It’s an exciting time for OS watchers, with both Microsoft and Apple releasing new versions of their operating systems. Apple’s Mac OS X 10.6 “Snow Leopard” hit the shelves this past week, while Windows users will have to wait until October 22nd for Windows 7 to hit general availability.
But what new features have Apple and Microsoft in store for end users?
A new operating system, whether it’s from Microsoft or Apple, always represents a paradigm shift for users. Sometimes that shift is big, sometimes small. With both Windows 7 and Snow Leopard, the changes are more evolutionary than revolutionary. Incremental improvements rather than giant leaps forward.
Yet with that said, both operating systems do bring a raft of new features to the table.
Let’s take a look at some of the top features from each OS.
Mac OS X 10.6, Snow Leopard
Faster, faster, faster!
Apple has worked to make Snow Leopard faster than previous incarnations of Mac. In fact, almost everything about Snow Leopard is faster than previous.
Installation is up to 50% faster than Leopard, start up is twice as fast, shut down 80% faster, backup using Time Machine is 80% faster, and Finder is up to twice as fast.
Snow Leopard is more streamlined, snappier and more responsive than Leopard.
Microsoft Exchange Server support
Now that Apple has added Microsoft Exchange Server support to Snow Leopard, the Mac is now the first computer to have Exchange support out of the box. This means that you can have all your work contacts, emails and schedule on your Mac.
Adding Exchange Server support to the Mac OS is Apple’s attempt at making the Mac the de facto business computer. And it could work, because with the Mac you don’t need to install (or for that matter buy) Outlook, because all your data is accessed using iCal, Mail and Address Book.
Oh, and as an added bonus, it all integrates with your iPhone.
There isn’t a lot of malware out there targeting the Mac OS, but Apple is keeping its eye on the future. Snow Leopard incorporates a built-in malware scanner. At release this scanner will only have two entries, but new malware signatures can be added via Software Update.
It’s important to note that the malware detection mechanism built into Snow Leopard only detects and blocks the installation of malware, and can’t remove any malware that might already be present on the system.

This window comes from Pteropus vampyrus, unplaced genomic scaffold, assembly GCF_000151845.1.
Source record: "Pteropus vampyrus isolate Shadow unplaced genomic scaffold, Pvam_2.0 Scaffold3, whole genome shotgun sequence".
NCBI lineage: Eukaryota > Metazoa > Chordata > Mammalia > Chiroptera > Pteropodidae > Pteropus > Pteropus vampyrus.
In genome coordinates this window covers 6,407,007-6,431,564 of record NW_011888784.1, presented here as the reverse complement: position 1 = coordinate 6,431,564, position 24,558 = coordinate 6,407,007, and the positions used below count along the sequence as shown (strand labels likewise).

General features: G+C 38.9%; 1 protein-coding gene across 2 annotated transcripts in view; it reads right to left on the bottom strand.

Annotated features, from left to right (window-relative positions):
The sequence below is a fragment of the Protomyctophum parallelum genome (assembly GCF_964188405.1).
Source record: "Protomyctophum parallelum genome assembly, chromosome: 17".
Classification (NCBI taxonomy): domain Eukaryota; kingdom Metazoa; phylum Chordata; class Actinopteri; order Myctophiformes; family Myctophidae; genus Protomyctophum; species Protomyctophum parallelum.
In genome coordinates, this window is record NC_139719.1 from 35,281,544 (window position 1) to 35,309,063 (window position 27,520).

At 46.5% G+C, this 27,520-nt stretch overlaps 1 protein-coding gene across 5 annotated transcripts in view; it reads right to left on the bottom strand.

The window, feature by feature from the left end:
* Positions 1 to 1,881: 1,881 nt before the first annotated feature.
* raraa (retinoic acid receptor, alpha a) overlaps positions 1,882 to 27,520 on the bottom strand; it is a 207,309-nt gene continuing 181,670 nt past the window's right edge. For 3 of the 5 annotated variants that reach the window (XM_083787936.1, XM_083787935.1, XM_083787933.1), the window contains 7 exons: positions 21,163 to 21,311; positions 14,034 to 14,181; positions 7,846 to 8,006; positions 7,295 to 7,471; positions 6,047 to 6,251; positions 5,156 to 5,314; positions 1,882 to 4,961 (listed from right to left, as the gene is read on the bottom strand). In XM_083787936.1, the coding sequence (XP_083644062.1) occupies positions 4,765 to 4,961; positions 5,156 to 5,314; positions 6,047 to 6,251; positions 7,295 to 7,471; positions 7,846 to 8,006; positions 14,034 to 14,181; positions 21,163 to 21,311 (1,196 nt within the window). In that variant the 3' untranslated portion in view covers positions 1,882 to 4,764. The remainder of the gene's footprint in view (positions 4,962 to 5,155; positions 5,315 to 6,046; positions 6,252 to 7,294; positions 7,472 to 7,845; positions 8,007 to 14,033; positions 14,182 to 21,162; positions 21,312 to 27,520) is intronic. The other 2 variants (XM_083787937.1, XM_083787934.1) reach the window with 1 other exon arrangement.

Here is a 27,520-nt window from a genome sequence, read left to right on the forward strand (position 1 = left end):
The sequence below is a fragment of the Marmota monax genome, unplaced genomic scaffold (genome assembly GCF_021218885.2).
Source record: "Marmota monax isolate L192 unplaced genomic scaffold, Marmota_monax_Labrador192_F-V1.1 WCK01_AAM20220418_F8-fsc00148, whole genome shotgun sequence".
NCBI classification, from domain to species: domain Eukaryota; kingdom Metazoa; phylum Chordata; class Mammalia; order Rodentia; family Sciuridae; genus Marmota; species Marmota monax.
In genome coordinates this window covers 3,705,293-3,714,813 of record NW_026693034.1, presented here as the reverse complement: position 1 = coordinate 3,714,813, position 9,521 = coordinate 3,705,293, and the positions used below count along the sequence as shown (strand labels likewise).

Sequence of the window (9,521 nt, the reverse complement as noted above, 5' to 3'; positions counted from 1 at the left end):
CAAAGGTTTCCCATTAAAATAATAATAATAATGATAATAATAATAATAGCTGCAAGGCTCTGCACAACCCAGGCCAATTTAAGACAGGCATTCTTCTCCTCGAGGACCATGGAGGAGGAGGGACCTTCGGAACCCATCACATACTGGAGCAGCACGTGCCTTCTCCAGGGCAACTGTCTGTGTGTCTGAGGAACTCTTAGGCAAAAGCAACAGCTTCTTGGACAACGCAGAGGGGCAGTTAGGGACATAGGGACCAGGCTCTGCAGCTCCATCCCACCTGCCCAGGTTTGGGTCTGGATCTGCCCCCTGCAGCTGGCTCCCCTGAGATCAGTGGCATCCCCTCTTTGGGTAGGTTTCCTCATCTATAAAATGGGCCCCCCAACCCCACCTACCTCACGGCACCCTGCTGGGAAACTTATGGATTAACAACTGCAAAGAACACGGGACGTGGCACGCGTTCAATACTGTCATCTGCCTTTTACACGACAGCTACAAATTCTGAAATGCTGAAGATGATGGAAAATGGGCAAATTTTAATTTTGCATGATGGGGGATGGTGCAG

Leopard users can upgrade to Snow Leopard for a measly $29. That’s a fantastic deal and one that allows existing Mac owners (those who have an Intel-based Mac and who are running Leopard) to step up to the new OS.
One of the most outstanding features of Windows 7, apparent even from early betas, is performance. Microsoft has put considerable effort into making Windows 7 faster than both Vista and XP.
Everything about Windows 7 is streamlined and snappier, from installation all the way to shut down. This allows users to get more from their hardware.
Windows 7 features a number of UI tweaks to help make the OS easier to use. For example, Jump Lists provide access to documents and features related to a particular application, and Aero Snap offers a new way to resize and control open windows. Then there’s Aero Peek, which allows users a quick way to see the desktop; and Aero Shake, which offers a way to quickly minimize unwanted applications.
Then there’s the desktop. The improved desktop features improvements such as better taskbar previews, larger, more detailed icons, pinning and better personalization.
A new feature built into the Windows OS is touch screen support. While the range of PCs currently sporting a touch screen is small, built-in support in Windows is likely to mean that most of the big OEMs will start stocking PCs that feature touch sensitive screens.
Touch support is one area where Microsoft has beaten Apple to the post, and touch support on consumer PCs is likely to be a feature that appeals to certain users…as long as they can stand a screen covered in fingerprints!
Windows 7 vs. Snow Leopard: Bottom line…
The bottom line is that no matter whether you’re a Windows user or a Mac user, the new round of operating systems will bring something new to your computing experience. On top of that, both operating systems are noticeably faster than their predecessors, which means you get better performance from your existing hardware setup.
That said, both Microsoft and Apple have played it safe with the new operating systems and chosen the path of evolution rather than revolution. If you’re hoping for some groundbreaking new feature then you’ll have to wait until the next round of operating systems.